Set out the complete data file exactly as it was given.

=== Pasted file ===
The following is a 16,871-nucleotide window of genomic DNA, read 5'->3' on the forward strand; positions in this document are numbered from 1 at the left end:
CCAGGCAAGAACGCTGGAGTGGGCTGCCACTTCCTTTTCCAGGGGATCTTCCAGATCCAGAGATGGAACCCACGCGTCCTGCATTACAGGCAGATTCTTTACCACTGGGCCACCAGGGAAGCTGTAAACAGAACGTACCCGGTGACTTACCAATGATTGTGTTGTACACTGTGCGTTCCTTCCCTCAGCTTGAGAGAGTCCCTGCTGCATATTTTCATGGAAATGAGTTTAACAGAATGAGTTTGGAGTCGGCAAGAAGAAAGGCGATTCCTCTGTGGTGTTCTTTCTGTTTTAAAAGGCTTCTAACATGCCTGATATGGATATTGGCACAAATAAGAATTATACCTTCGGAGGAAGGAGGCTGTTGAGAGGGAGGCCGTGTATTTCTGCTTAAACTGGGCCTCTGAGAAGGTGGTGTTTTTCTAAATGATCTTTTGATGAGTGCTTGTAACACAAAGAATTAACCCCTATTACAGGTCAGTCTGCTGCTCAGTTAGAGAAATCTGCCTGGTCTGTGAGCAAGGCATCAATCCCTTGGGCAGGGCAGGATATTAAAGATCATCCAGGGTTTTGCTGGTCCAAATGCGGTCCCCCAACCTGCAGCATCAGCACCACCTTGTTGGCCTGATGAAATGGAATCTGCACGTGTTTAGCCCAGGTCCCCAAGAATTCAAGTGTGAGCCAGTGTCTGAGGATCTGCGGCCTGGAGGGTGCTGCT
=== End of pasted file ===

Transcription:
The following is a 16,871-nucleotide window of genomic DNA, read 5'->3' on the forward strand; positions in this document are numbered from 1 at the left end:
CCAGGCAAGAACGCTGGAGTGGGCTGCCACTTCCTTTTCCAGGGGATCTTCCAGATCCAGAGATGGAACCCACGCGTCCTGCATTACAGGCAGATTCTTTACCACTGGGCCACCAGGGAAGCTGTAAACAGAACGTACCCGGTGACTTACCAATGATTGTGTTGTACACTGTGCGTTCCTTCCCTCAGCTTGAGAGAGTCCCTGCTGCATATTTTCATGGAAATGAGTTTAACAGAATGAGTTTGGAGTCGGCAAGAAGAAAGGCGATTCCTCTGTGGTGTTCTTTCTGTTTTAAAAGGCTTCTAACATGCCTGATATGGATATTGGCACAAATAAGAATTATACCTTCGGAGGAAGGAGGCTGTTGAGAGGGAGGCCGTGTATTTCTGCTTAAACTGGGCCTCTGAGAAGGTGGTGTTTTTCTAAATGATCTTTTGATGAGTGCTTGTAACACAAAGAATTAACCCCTATTACAGGTCAGTCTGCTGCTCAGTTAGAGAAATCTGCCTGGTCTGTGAGCAAGGCATCAATCCCTTGGGCAGGGCAGGATATTAAAGATCATCCAGGGTTTTGCTGGTCCAAATGCGGTCCCCCAACCTGCAGCATCAGCACCACCTTGTTGGCCTGATGAAATGGAATCTGCACGTGTTTAGCCCAGGTCCCCAAGAATTCAAGTGTGAGCCAGTGTCTGAGGATCTGCGGCCTGGAGGGTGCTGCT